His works were long forgotten and were only picked up during the Golden Age of the Muslim civilization. During the same time frame, many Arab scholars started making maps as well. The most famous of which was Al Idrisi’s map that was considered one of the most accurate maps of its time.

However, after the Muslim Golden Age, Arab scholarly achievements in the field became negligible and cartography was considered to be a European fixation. Even the most well documented of maps made by the Europeans would chart the coastal areas with a decent amount of accuracy, but miss out on inland villages of the peninsula, relying only on hearsay reports to depict them.

Charles Montagu Doughty

Charles Montagu Doughty

With time the accuracy of the maps produced by the Europeans increased. Charles Doughty was one of the first to cover the peninsula’s inland area with much accuracy as he recorded many of Arabia’s topographical features and gained knowledge of the region directly from the Bedouins, which was unknown to most Europeans before him._%d8%ac%d9%85%d8%a7%d8%b9%d9%8a%d8%a9-%d9%84%d8%b2%d9%8a%d8%a7%d8%b1%d8%a9-%d9%85%d9%83%d8%aa%d8%a8%d8%a9-%d8%a7%d9%84%d9%85%d9%84%d9%83-%d8%b9%d8%a8%d8%af%d8%a7%d9%84%d8%b9%d8%b2%d9%8a%d8%b2

Today, most historic maps made of Arabia by the Arabs and Europeans alike are found in King Abdulaziz Public Library in Riyadh.

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Explore KSA, Travel Around Saudi, Travel Trends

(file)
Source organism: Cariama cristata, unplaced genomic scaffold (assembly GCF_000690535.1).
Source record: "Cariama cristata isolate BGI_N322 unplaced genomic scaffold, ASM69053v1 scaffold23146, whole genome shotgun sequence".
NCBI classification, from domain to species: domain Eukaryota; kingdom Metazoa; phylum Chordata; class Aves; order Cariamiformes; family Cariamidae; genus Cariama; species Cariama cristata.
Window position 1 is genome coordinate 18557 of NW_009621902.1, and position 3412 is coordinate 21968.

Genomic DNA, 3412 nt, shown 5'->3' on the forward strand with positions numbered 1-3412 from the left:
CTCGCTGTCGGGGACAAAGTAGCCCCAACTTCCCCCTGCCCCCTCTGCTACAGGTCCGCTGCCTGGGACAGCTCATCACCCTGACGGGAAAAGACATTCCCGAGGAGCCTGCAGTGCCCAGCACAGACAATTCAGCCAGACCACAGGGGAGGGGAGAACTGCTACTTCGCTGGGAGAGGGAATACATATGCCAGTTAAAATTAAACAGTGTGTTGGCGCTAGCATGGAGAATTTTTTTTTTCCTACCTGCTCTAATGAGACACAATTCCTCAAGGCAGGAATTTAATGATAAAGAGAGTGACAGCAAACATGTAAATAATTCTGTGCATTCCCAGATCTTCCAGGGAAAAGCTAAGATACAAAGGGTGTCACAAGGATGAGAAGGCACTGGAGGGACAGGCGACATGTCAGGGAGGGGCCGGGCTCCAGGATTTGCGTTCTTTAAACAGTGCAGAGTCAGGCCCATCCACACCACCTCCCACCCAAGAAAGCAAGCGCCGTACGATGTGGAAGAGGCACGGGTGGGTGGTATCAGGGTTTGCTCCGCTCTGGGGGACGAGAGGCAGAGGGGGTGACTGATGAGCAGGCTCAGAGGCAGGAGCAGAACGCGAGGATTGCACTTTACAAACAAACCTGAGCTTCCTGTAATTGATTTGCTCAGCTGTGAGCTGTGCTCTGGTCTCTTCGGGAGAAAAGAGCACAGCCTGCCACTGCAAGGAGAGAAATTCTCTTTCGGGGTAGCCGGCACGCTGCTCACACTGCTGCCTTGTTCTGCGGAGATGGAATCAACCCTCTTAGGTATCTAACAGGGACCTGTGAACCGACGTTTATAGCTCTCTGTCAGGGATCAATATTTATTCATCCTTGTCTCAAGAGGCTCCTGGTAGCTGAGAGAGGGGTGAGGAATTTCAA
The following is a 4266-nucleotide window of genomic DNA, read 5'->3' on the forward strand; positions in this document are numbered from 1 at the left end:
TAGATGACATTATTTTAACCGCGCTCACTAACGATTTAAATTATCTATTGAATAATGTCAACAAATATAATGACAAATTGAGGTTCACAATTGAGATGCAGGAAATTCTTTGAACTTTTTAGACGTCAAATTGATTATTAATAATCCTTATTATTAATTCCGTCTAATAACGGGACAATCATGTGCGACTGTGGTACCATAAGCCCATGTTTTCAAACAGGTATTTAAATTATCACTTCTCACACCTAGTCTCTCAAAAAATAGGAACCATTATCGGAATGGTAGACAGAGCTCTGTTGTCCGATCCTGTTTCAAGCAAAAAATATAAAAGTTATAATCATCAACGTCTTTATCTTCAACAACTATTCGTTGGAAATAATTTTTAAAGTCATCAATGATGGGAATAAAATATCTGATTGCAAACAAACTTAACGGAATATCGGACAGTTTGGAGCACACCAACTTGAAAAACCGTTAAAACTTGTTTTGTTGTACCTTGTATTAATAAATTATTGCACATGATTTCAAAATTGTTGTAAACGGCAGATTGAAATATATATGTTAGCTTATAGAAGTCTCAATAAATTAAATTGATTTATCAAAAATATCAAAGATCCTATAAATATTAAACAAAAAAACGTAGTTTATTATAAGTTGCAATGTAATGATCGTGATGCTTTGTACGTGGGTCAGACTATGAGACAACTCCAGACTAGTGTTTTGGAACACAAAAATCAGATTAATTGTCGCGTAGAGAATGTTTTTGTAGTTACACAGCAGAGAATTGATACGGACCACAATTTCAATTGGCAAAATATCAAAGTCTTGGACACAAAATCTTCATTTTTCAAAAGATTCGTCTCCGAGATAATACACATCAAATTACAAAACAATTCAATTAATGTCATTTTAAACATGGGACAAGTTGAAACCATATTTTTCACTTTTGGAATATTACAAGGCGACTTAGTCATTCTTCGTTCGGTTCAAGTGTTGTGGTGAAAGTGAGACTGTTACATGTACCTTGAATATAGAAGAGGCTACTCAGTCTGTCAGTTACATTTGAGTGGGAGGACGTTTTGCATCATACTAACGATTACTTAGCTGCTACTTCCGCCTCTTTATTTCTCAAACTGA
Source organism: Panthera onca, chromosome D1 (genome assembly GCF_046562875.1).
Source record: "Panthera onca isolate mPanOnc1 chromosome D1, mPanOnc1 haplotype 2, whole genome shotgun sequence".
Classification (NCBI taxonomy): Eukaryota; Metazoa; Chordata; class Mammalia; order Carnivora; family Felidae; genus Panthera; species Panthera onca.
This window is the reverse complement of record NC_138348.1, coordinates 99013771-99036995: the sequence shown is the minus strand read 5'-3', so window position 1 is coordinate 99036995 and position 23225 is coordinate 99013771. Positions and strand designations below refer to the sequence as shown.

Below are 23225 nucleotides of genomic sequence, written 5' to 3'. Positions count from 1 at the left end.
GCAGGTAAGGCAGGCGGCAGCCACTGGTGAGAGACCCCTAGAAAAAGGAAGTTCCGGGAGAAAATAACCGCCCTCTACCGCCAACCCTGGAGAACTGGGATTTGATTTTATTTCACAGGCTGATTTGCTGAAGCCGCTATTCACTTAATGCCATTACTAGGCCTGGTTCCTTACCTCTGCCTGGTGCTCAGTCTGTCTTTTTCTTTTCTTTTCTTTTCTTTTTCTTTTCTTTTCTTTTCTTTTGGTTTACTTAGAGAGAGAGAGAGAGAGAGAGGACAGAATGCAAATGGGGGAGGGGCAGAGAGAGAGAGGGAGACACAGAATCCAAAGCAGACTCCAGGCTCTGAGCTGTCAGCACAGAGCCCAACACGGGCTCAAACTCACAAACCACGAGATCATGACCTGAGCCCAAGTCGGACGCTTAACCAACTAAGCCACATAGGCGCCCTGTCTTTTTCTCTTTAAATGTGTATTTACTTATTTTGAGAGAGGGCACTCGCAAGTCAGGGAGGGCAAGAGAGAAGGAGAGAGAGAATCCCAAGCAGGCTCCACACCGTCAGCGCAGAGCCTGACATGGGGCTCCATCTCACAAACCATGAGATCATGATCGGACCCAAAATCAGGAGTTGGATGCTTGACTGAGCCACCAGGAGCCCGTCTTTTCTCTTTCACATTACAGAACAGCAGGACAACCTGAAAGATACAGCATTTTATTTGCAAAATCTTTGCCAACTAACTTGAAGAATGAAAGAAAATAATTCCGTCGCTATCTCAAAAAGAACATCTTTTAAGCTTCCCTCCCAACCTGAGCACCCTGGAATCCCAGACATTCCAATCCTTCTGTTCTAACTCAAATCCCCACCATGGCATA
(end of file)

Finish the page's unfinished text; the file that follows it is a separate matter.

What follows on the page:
This Is The Best Airport In Saudi Arabia

Photo Credit: الوئام

If you’ve recently visited Madinah via air, then you probably know what we are talking about.


Inaugurated by King Salman Bin Abdulaziz, the airport surpasses other airports in the country by a healthy margin in many criteria, allowing it to claim its title as the best in the country.

Photo Credit: الوئام

Photo Credit: الوئام

Known as the Prince Mohammed Bin Abdulaziz International Airport, it has been in operation since the 1950s but it recently went through a major renovation and expansion project and officially re-opened to the public in 2015. Here are a few facts about it:

1. The airport has been ranked the second best airport in the Middle East for the second quarter of 2016 by the Airports Council International (ACI). The ACI represents almost 85 percent of total airports worldwide.

Photo Credit: الوئام

Photo Credit: الوئام

2. It is the first airport in the country to be constructed and operated entirely by the private sector. Lead by a consortium of Al Rajhi Holding Group, Saudi Oger and TAV Airports Holding.

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3. Built on a Build-Transfer-Operate (BTO) basis, the concession is granted for 25 years to the consortium. However, GACA will continue to act as regulator and will be responsible for the air traffic control operations.

Photo Credit: الوئام

Photo Credit: الوئام

4. The project cost a whopping $1.2 billion to build. And, with future investments and expansions, it can rise up to $1.5 billion.

5. Its total capacity currently stands 8 million passengers on annual basis. The figure is expected to rise with the launch of subsequent phases, rising up till 40 million in the final phase.

6. The airport has a beautifully designed mosque. The minaret that it comes with is spectacular and redefines modern minaret architecture.